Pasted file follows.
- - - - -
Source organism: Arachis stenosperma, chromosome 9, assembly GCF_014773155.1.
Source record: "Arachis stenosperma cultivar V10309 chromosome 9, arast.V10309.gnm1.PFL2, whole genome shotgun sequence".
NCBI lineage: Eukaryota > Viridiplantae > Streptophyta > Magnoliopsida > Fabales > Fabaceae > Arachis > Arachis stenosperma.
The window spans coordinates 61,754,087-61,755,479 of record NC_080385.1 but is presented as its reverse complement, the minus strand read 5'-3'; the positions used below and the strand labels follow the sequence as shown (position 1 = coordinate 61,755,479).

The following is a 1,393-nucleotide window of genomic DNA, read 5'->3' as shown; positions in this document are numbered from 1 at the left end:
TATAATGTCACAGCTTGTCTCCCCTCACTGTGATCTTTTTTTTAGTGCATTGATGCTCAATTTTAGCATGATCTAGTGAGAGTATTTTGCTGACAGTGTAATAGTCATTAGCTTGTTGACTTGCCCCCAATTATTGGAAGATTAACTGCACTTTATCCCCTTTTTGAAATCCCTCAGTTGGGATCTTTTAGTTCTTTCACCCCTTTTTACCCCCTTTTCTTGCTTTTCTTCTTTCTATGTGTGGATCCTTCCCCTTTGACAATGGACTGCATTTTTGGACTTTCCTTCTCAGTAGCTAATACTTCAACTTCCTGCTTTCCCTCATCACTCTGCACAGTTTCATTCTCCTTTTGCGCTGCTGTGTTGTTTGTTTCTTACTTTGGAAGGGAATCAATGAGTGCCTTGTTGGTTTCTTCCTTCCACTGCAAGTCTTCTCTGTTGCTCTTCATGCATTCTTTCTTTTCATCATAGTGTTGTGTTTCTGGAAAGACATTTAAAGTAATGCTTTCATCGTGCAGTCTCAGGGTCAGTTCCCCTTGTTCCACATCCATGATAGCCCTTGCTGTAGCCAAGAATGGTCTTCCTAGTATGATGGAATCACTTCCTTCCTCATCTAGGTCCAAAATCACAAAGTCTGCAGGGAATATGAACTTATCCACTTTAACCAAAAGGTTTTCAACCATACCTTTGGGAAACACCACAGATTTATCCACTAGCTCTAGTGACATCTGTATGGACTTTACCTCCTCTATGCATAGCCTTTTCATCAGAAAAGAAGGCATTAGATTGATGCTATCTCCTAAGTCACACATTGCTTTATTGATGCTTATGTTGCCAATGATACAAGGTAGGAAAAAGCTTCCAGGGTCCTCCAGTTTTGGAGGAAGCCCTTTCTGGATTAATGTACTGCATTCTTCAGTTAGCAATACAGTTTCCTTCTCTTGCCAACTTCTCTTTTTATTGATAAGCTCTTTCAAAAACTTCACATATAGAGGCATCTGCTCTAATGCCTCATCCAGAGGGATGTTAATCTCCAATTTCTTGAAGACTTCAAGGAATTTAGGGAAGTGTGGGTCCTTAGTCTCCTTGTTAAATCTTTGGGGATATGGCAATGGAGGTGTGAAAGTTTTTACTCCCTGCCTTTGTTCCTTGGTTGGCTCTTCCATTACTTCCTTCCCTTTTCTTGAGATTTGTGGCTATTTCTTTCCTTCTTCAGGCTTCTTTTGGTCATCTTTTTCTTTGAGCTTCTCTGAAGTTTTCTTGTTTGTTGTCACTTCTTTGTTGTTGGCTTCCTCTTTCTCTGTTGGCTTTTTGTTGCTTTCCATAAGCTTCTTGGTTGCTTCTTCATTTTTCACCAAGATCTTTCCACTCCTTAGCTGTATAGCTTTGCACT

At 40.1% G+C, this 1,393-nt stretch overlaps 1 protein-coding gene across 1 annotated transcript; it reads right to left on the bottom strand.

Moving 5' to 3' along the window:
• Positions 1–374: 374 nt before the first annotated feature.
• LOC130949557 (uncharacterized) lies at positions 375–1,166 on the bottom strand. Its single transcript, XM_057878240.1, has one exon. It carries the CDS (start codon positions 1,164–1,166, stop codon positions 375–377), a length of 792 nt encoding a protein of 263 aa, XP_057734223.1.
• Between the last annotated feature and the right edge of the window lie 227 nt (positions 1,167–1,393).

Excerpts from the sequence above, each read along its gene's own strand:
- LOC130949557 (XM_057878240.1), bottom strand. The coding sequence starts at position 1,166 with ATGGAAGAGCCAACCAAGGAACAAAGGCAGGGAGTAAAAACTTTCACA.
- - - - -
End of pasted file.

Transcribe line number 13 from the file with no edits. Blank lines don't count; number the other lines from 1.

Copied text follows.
- LOC130949557 (XM_057878240.1), bottom strand. The coding sequence starts at position 1,166 with ATGGAAGAGCCAACCAAGGAACAAAGGCAGGGAGTAAAAACTTTCACA.